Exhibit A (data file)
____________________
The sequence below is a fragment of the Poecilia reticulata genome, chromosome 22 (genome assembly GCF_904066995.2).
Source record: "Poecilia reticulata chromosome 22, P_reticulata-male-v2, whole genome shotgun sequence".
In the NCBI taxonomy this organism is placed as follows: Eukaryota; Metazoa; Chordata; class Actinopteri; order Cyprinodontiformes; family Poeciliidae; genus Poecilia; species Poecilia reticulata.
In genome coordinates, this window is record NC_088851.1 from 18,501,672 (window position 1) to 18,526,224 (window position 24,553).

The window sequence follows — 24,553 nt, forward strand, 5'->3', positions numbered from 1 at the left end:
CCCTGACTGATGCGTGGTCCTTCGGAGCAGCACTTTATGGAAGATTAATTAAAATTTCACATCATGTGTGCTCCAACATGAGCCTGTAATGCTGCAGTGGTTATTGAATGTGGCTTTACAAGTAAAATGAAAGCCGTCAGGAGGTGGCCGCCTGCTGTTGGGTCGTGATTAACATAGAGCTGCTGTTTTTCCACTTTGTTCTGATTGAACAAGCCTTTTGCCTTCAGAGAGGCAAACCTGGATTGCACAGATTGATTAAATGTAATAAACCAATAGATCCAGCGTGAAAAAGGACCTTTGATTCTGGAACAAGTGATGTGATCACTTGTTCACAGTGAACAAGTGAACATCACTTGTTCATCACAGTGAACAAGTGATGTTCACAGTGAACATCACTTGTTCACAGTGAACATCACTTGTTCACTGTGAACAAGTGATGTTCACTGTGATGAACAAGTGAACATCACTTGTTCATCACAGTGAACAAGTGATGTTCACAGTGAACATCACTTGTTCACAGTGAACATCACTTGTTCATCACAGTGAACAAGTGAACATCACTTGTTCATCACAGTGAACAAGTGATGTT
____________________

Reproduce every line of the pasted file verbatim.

The sequence below is a fragment of the Poecilia reticulata genome, chromosome 22 (genome assembly GCF_904066995.2).
Source record: "Poecilia reticulata chromosome 22, P_reticulata-male-v2, whole genome shotgun sequence".
In the NCBI taxonomy this organism is placed as follows: Eukaryota; Metazoa; Chordata; class Actinopteri; order Cyprinodontiformes; family Poeciliidae; genus Poecilia; species Poecilia reticulata.
In genome coordinates, this window is record NC_088851.1 from 18,501,672 (window position 1) to 18,526,224 (window position 24,553).

The window sequence follows — 24,553 nt, forward strand, 5'->3', positions numbered from 1 at the left end:
CCCTGACTGATGCGTGGTCCTTCGGAGCAGCACTTTATGGAAGATTAATTAAAATTTCACATCATGTGTGCTCCAACATGAGCCTGTAATGCTGCAGTGGTTATTGAATGTGGCTTTACAAGTAAAATGAAAGCCGTCAGGAGGTGGCCGCCTGCTGTTGGGTCGTGATTAACATAGAGCTGCTGTTTTTCCACTTTGTTCTGATTGAACAAGCCTTTTGCCTTCAGAGAGGCAAACCTGGATTGCACAGATTGATTAAATGTAATAAACCAATAGATCCAGCGTGAAAAAGGACCTTTGATTCTGGAACAAGTGATGTGATCACTTGTTCACAGTGAACAAGTGAACATCACTTGTTCATCACAGTGAACAAGTGATGTTCACAGTGAACATCACTTGTTCACAGTGAACATCACTTGTTCACTGTGAACAAGTGATGTTCACTGTGATGAACAAGTGAACATCACTTGTTCATCACAGTGAACAAGTGATGTTCACAGTGAACATCACTTGTTCACAGTGAACATCACTTGTTCATCACAGTGAACAAGTGAACATCACTTGTTCATCACAGTGAACAAGTGATGTT